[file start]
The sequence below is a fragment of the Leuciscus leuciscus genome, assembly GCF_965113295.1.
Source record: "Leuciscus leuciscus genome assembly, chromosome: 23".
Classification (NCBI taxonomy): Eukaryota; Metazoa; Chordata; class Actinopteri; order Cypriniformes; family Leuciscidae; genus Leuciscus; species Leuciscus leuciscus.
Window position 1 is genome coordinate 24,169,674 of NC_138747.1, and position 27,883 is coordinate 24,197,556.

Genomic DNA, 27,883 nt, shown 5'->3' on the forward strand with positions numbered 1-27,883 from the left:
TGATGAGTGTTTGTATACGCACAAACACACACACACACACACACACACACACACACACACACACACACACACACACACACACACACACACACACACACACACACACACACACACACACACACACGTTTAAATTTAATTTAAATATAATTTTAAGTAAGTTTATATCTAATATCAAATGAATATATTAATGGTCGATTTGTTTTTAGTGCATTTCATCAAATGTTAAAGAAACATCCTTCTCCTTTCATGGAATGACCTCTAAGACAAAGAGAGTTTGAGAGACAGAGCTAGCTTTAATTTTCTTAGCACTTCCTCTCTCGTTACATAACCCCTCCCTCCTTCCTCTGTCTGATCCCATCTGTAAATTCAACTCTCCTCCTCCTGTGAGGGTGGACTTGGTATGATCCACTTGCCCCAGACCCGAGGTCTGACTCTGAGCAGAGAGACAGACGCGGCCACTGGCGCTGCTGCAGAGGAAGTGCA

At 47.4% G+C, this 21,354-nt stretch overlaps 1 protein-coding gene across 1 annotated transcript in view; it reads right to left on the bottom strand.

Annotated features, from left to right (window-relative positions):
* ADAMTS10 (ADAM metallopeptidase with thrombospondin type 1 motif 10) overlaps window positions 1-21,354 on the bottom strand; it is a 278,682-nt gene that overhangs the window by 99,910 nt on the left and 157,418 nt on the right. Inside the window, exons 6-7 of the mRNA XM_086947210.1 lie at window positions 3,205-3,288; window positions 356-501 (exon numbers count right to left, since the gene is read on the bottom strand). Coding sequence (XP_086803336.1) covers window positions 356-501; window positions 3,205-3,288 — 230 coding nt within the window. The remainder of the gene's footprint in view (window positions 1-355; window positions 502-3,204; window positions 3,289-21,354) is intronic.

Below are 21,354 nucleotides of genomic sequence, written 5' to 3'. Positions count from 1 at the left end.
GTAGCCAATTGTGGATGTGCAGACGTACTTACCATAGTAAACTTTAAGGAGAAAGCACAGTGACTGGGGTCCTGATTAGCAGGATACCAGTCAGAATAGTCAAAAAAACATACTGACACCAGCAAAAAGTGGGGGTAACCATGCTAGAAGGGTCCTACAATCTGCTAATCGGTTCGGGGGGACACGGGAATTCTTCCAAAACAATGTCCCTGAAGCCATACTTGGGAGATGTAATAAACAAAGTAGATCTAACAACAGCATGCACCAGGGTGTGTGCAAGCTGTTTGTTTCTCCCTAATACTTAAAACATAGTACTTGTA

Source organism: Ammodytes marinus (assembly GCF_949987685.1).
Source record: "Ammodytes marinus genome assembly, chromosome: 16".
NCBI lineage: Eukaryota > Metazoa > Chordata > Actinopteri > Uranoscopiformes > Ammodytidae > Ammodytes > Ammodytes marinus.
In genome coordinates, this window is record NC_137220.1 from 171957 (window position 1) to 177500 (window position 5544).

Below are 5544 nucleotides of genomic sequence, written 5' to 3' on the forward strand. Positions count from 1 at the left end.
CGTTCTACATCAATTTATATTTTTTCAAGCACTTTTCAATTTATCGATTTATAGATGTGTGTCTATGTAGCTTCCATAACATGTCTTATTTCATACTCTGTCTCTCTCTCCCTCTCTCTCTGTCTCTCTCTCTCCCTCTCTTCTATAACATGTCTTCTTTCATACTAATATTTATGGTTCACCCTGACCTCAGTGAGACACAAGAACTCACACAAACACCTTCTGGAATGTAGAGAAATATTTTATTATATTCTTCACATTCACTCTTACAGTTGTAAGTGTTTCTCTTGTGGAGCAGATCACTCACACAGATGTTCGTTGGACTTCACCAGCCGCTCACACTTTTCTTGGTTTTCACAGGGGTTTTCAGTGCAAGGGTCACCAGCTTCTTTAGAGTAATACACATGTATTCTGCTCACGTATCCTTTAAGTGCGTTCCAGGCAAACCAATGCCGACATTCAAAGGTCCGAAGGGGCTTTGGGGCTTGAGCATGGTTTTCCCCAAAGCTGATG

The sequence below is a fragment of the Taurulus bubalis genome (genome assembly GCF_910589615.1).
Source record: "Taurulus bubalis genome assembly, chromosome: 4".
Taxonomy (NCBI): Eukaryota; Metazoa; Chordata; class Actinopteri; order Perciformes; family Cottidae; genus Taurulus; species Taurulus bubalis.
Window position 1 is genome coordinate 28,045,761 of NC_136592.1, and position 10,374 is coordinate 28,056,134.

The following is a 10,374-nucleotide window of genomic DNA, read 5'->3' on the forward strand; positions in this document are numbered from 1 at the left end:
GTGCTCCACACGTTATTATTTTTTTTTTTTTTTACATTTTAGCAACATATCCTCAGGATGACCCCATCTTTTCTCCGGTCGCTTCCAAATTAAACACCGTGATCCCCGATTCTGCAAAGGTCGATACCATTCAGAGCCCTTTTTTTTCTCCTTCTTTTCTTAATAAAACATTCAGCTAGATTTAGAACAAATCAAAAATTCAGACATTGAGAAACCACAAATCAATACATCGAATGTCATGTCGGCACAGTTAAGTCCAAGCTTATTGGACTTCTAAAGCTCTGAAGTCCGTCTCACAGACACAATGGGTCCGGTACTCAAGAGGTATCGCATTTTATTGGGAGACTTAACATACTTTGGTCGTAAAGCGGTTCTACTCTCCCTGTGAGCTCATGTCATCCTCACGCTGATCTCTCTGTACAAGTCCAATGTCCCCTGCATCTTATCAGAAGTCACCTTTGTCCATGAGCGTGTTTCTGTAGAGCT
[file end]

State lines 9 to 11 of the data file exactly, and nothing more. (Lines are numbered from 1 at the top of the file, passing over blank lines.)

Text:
* ADAMTS10 (ADAM metallopeptidase with thrombospondin type 1 motif 10) overlaps window positions 1-21,354 on the bottom strand; it is a 278,682-nt gene that overhangs the window by 99,910 nt on the left and 157,418 nt on the right. Inside the window, exons 6-7 of the mRNA XM_086947210.1 lie at window positions 3,205-3,288; window positions 356-501 (exon numbers count right to left, since the gene is read on the bottom strand). Coding sequence (XP_086803336.1) covers window positions 356-501; window positions 3,205-3,288 — 230 coding nt within the window. The remainder of the gene's footprint in view (window positions 1-355; window positions 502-3,204; window positions 3,289-21,354) is intronic.

Below are 21,354 nucleotides of genomic sequence, written 5' to 3'. Positions count from 1 at the left end.
GTAGCCAATTGTGGATGTGCAGACGTACTTACCATAGTAAACTTTAAGGAGAAAGCACAGTGACTGGGGTCCTGATTAGCAGGATACCAGTCAGAATAGTCAAAAAAACATACTGACACCAGCAAAAAGTGGGGGTAACCATGCTAGAAGGGTCCTACAATCTGCTAATCGGTTCGGGGGGACACGGGAATTCTTCCAAAACAATGTCCCTGAAGCCATACTTGGGAGATGTAATAAACAAAGTAGATCTAACAACAGCATGCACCAGGGTGTGTGCAAGCTGTTTGTTTCTCCCTAATACTTAAAACATAGTACTTGTA